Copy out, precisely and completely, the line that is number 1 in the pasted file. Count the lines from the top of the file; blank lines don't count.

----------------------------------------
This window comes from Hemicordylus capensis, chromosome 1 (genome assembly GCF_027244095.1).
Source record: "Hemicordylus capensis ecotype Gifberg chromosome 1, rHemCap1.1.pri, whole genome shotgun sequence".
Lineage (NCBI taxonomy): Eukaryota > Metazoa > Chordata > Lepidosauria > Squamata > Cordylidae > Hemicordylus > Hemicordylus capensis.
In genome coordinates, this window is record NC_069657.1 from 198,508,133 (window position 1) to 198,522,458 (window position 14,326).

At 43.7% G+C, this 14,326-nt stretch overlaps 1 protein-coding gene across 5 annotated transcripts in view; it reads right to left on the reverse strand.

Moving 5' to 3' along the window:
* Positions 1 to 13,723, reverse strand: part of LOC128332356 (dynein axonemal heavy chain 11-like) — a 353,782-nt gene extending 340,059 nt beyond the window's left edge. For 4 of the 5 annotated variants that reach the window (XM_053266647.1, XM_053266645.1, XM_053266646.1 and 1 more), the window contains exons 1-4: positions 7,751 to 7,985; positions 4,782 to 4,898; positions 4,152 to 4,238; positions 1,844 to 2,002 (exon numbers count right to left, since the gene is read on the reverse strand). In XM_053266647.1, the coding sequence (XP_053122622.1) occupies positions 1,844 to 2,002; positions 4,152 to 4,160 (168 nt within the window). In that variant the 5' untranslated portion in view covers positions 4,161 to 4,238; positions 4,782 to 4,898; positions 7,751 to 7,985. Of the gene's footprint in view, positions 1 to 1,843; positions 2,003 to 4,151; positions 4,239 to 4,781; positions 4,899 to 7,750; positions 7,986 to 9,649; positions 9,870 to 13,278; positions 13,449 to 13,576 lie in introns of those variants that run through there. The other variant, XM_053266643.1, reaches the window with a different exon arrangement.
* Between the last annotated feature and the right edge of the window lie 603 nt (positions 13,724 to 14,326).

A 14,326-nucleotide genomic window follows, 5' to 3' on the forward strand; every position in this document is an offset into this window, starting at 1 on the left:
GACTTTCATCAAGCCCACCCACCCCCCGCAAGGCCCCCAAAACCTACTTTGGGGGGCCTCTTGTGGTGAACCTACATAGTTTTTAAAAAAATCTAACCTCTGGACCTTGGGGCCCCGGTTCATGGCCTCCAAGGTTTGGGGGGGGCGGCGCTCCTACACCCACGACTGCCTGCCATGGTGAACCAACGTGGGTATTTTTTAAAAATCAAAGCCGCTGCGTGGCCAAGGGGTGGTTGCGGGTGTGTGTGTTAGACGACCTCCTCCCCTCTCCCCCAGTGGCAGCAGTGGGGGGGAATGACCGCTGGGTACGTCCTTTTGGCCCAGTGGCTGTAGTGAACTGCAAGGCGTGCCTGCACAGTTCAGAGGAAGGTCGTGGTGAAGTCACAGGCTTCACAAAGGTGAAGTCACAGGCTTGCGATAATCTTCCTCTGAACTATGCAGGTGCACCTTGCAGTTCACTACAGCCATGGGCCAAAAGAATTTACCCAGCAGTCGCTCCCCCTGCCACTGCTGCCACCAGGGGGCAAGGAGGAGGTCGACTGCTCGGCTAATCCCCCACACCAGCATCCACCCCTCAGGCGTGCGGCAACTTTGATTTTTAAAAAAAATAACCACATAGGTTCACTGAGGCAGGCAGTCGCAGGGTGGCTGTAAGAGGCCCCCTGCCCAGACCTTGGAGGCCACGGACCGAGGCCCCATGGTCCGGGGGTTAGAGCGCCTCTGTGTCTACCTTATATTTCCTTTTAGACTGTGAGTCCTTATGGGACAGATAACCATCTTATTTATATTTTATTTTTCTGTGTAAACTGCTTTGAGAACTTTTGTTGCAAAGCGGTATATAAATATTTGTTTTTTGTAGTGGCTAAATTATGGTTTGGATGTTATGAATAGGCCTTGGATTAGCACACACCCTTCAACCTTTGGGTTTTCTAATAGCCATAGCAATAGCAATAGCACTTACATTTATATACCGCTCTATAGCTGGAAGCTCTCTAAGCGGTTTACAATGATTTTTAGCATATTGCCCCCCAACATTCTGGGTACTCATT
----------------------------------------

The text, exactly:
This window comes from Hemicordylus capensis, chromosome 1 (genome assembly GCF_027244095.1).